The newest cop film, “End of Watch,” delivers thrills with high intensity. Directed by David Ayer, the writer of “Training Day,” “End of Watch” combines wild and shocking action with a character-focused story and two strong leads.
“End of Watch” follows the partnership of L.A. hotshot cops Brian Taylor (Jake Gyllenhaal) and Mike Zavala (Michael Pena). As part of a filmmaking class Taylor attends between shifts, he records the pair’s lives, including their experiences on the job and their personal lives with Zavala’s wife Gabby (Natalie Martinez) and Taylor’s girlfriend Janet (Anna Kendrick). However, their bliss doesn’t last forever. A Latino gangster, nicknamed Big Evil (Maurice Compte), tries to hunt the pair down after they arrest a series of wealthy, well-connected gangsters.
The two leads embody the roles of not just cops, but close brothers. Their natural dialogue and carefree composure around each other imply the depths of their partnership. But while Pena’s character arguably stands as the more heroic of the two, Gyllenhaal easily steals the show in the slower scenes in a police cruiser or at Taylor’s wedding. He clearly depicts transitions from confident and jovial to angry and anxious through his body language. Gyllenhaal often out-acts his partner in crime, but there are still parts where the performances complement one another — for example, when they interact at Taylor’s wedding.
While the heroes have depth and complexity, the villains are chock full of cliché. When profanity drops between every other word during the gangsters’ conversations, it comes across as ridiculous, if not offensive. Fortunately, the film provides only a minimal perspective of the gangsters, such as their view before and after a drive-by shooting.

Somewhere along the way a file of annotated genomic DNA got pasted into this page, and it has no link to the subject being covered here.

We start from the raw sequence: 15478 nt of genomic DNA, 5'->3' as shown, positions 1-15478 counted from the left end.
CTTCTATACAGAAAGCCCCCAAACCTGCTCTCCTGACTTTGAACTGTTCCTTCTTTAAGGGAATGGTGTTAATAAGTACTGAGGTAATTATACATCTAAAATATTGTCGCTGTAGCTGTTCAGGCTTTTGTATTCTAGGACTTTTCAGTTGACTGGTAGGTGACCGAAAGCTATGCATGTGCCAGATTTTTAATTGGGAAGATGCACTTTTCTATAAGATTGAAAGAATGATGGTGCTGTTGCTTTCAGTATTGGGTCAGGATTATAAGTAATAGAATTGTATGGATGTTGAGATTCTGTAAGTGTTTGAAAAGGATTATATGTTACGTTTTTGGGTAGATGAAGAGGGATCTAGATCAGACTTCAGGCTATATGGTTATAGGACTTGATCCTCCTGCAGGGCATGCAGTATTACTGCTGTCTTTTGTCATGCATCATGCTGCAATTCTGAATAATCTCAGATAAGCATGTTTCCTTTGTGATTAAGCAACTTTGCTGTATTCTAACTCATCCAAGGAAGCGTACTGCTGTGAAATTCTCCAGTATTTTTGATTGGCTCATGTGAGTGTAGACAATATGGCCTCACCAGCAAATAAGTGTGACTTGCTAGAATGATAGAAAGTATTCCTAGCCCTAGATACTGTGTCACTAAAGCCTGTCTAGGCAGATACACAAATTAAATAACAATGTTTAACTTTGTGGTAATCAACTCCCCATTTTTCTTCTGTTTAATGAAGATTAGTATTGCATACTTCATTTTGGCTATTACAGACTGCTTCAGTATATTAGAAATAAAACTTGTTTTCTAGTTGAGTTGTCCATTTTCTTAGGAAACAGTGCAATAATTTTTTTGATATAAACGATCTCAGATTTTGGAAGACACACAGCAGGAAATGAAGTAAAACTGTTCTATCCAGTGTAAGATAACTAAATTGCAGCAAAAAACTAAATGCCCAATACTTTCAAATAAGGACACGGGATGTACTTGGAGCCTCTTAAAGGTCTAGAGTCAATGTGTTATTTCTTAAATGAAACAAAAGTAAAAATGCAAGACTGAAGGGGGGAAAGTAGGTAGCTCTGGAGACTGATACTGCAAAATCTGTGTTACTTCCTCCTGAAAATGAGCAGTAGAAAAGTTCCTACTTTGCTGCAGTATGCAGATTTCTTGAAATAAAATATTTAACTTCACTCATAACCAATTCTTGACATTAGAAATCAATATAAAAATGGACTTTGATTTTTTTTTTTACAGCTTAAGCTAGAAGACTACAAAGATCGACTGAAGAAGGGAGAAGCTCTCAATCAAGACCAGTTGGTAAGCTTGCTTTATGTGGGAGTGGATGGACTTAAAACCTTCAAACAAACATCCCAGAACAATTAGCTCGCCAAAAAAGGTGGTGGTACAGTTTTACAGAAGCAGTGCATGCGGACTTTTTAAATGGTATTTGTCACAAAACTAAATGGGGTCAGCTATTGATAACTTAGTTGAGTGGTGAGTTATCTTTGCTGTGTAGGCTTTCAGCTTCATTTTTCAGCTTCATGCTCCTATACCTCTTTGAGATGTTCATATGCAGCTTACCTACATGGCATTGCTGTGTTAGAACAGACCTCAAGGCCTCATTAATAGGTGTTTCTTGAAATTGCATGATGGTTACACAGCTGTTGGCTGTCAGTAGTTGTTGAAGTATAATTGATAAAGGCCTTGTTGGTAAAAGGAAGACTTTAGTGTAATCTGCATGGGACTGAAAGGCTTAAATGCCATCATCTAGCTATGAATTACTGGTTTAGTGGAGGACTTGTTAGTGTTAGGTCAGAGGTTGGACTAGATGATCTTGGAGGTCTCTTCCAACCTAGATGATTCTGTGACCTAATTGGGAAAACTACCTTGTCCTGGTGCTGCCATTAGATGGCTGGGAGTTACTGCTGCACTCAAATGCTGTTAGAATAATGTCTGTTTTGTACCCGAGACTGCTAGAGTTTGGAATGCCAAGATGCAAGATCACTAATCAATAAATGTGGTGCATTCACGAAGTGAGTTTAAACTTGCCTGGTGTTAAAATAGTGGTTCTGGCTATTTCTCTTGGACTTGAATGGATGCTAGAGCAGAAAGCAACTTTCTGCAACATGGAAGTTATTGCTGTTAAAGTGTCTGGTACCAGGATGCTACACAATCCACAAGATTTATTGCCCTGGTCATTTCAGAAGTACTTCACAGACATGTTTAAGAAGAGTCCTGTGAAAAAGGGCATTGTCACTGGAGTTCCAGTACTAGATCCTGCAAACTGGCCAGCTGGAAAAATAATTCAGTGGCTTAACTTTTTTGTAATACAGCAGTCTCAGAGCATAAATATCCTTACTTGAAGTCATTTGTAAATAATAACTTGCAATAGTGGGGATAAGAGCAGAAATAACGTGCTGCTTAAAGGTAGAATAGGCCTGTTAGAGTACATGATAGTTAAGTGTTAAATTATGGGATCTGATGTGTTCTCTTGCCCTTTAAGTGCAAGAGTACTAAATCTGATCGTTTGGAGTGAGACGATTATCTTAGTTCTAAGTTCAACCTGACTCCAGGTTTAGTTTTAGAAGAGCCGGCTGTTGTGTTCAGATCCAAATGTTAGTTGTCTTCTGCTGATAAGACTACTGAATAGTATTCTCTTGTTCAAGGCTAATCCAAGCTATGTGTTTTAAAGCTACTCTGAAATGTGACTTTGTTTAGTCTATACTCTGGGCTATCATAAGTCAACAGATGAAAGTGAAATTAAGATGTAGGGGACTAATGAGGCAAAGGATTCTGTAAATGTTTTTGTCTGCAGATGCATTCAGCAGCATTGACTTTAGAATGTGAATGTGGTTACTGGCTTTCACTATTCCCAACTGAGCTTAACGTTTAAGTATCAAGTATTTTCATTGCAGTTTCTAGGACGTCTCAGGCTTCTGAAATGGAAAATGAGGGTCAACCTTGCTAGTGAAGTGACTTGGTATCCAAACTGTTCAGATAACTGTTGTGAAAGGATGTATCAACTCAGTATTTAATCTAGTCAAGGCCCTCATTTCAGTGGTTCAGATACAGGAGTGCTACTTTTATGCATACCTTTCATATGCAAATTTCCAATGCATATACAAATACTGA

The movie’s action sequences steal the show and drive it like a police car after a criminal. The film’s opening sends audiences straight into the dashboard cam of a wild police chase through L.A. streets. The shots get very shaky, especially in some of the earlier sequences. Though they may authentically symbolize a visceral chaos that adds realism, they can be disorienting to the audience. Scenes of nightmarish rural homes and an extremely grievous and unforgettable knife wound pop with instantaneous agony, while house raids and a nervous conversation with a gangster slowly boil with tension. Though these sequences are atypical and attention grabbing, they provide a gruesome and gritty style that overpowers the substance of the cops’ bond.
The film does have some issues in its camera work and its compatibility with the story. Taylor mentions early on how he films everything, establishing the film as part of the handheld genre. But it seems “End of Watch” breaks this form too easily and frequently for convenience. Raids are shot with the handheld or portable cameras at times, but then there are plenty of impossible shots showing both of the characters. The film jumps between handheld and non-handheld shooting, which can be irksome and disruptive. This is especially the case in a love scene, where the movement of the camera and the frequency of earlier handheld shots can feel as if a third person is awkwardly in the story filming the intimate scene.
“End of Watch” flaunts a violent energy and raw attitude toward its subject matter. Though the film can teeter when trying to balance between its storylines, “End of Watch” does maintain a high tempo and an empathetic story of brotherhood.
Overall rating: 3 stars
‘End of Watch’ is about two cops who try to escape a local group of gangsters.